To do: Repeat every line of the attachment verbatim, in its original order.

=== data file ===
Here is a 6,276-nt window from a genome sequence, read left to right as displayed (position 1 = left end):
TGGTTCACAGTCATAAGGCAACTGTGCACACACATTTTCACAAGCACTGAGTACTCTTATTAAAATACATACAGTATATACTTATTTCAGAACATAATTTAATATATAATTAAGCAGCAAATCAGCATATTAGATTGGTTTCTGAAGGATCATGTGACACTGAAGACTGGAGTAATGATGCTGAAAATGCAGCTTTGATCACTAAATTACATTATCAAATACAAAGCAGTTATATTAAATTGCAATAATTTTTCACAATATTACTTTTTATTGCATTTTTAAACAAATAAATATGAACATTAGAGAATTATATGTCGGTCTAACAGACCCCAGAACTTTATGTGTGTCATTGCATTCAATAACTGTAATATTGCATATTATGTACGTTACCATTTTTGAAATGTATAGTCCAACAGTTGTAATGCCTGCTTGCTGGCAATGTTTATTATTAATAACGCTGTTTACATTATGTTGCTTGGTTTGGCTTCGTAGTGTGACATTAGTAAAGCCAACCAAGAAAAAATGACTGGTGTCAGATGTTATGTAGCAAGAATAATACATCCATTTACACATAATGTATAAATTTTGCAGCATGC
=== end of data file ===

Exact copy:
Here is a 6,276-nt window from a genome sequence, read left to right as displayed (position 1 = left end):
TGGTTCACAGTCATAAGGCAACTGTGCACACACATTTTCACAAGCACTGAGTACTCTTATTAAAATACATACAGTATATACTTATTTCAGAACATAATTTAATATATAATTAAGCAGCAAATCAGCATATTAGATTGGTTTCTGAAGGATCATGTGACACTGAAGACTGGAGTAATGATGCTGAAAATGCAGCTTTGATCACTAAATTACATTATCAAATACAAAGCAGTTATATTAAATTGCAATAATTTTTCACAATATTACTTTTTATTGCATTTTTAAACAAATAAATATGAACATTAGAGAATTATATGTCGGTCTAACAGACCCCAGAACTTTATGTGTGTCATTGCATTCAATAACTGTAATATTGCATATTATGTACGTTACCATTTTTGAAATGTATAGTCCAACAGTTGTAATGCCTGCTTGCTGGCAATGTTTATTATTAATAACGCTGTTTACATTATGTTGCTTGGTTTGGCTTCGTAGTGTGACATTAGTAAAGCCAACCAAGAAAAAATGACTGGTGTCAGATGTTATGTAGCAAGAATAATACATCCATTTACACATAATGTATAAATTTTGCAGCATGC